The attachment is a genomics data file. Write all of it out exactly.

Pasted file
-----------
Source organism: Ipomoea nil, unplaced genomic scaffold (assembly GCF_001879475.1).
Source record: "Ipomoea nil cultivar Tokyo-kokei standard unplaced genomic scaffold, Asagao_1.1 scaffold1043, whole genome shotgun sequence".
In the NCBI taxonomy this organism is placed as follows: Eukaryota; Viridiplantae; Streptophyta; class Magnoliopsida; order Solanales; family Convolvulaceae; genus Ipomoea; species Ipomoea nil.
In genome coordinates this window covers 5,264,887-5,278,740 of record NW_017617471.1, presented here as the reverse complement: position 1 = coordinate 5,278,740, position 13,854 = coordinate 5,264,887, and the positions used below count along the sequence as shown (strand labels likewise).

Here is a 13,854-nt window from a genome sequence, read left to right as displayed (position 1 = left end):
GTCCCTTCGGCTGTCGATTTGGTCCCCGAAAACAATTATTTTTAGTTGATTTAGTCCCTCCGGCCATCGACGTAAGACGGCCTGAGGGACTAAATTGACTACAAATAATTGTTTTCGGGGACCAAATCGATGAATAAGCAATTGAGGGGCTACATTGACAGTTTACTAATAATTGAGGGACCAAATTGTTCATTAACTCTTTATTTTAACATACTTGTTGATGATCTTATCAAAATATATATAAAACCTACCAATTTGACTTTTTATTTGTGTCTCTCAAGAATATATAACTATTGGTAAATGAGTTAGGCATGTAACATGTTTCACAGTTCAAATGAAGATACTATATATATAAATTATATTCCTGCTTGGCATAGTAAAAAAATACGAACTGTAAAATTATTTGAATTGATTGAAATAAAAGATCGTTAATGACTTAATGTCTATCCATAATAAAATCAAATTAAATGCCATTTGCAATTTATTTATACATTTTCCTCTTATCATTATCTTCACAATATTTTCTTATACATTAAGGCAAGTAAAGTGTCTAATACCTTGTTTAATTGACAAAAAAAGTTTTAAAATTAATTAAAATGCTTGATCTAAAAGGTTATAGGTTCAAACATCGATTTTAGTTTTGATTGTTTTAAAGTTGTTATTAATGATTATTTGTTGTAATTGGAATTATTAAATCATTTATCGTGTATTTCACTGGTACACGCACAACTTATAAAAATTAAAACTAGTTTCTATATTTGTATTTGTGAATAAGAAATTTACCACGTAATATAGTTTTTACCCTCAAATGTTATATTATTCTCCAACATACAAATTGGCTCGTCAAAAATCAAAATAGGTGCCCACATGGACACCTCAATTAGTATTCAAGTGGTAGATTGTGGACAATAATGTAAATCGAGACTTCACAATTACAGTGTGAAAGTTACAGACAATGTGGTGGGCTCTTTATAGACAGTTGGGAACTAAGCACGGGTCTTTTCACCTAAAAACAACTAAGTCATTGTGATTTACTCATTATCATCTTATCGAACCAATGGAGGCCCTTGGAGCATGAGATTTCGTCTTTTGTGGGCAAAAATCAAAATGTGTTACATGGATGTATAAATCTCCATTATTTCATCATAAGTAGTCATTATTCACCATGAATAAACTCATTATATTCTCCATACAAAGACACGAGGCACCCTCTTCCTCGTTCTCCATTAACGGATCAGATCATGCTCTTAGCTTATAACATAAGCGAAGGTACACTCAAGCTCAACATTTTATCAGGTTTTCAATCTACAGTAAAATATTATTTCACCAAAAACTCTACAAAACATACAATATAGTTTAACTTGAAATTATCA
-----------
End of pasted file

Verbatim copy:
Source organism: Ipomoea nil, unplaced genomic scaffold (assembly GCF_001879475.1).
Source record: "Ipomoea nil cultivar Tokyo-kokei standard unplaced genomic scaffold, Asagao_1.1 scaffold1043, whole genome shotgun sequence".
In the NCBI taxonomy this organism is placed as follows: Eukaryota; Viridiplantae; Streptophyta; class Magnoliopsida; order Solanales; family Convolvulaceae; genus Ipomoea; species Ipomoea nil.
In genome coordinates this window covers 5,264,887-5,278,740 of record NW_017617471.1, presented here as the reverse complement: position 1 = coordinate 5,278,740, position 13,854 = coordinate 5,264,887, and the positions used below count along the sequence as shown (strand labels likewise).

Here is a 13,854-nt window from a genome sequence, read left to right as displayed (position 1 = left end):
GTCCCTTCGGCTGTCGATTTGGTCCCCGAAAACAATTATTTTTAGTTGATTTAGTCCCTCCGGCCATCGACGTAAGACGGCCTGAGGGACTAAATTGACTACAAATAATTGTTTTCGGGGACCAAATCGATGAATAAGCAATTGAGGGGCTACATTGACAGTTTACTAATAATTGAGGGACCAAATTGTTCATTAACTCTTTATTTTAACATACTTGTTGATGATCTTATCAAAATATATATAAAACCTACCAATTTGACTTTTTATTTGTGTCTCTCAAGAATATATAACTATTGGTAAATGAGTTAGGCATGTAACATGTTTCACAGTTCAAATGAAGATACTATATATATAAATTATATTCCTGCTTGGCATAGTAAAAAAATACGAACTGTAAAATTATTTGAATTGATTGAAATAAAAGATCGTTAATGACTTAATGTCTATCCATAATAAAATCAAATTAAATGCCATTTGCAATTTATTTATACATTTTCCTCTTATCATTATCTTCACAATATTTTCTTATACATTAAGGCAAGTAAAGTGTCTAATACCTTGTTTAATTGACAAAAAAAGTTTTAAAATTAATTAAAATGCTTGATCTAAAAGGTTATAGGTTCAAACATCGATTTTAGTTTTGATTGTTTTAAAGTTGTTATTAATGATTATTTGTTGTAATTGGAATTATTAAATCATTTATCGTGTATTTCACTGGTACACGCACAACTTATAAAAATTAAAACTAGTTTCTATATTTGTATTTGTGAATAAGAAATTTACCACGTAATATAGTTTTTACCCTCAAATGTTATATTATTCTCCAACATACAAATTGGCTCGTCAAAAATCAAAATAGGTGCCCACATGGACACCTCAATTAGTATTCAAGTGGTAGATTGTGGACAATAATGTAAATCGAGACTTCACAATTACAGTGTGAAAGTTACAGACAATGTGGTGGGCTCTTTATAGACAGTTGGGAACTAAGCACGGGTCTTTTCACCTAAAAACAACTAAGTCATTGTGATTTACTCATTATCATCTTATCGAACCAATGGAGGCCCTTGGAGCATGAGATTTCGTCTTTTGTGGGCAAAAATCAAAATGTGTTACATGGATGTATAAATCTCCATTATTTCATCATAAGTAGTCATTATTCACCATGAATAAACTCATTATATTCTCCATACAAAGACACGAGGCACCCTCTTCCTCGTTCTCCATTAACGGATCAGATCATGCTCTTAGCTTATAACATAAGCGAAGGTACACTCAAGCTCAACATTTTATCAGGTTTTCAATCTACAGTAAAATATTATTTCACCAAAAACTCTACAAAACATACAATATAGTTTAACTTGAAATTATCA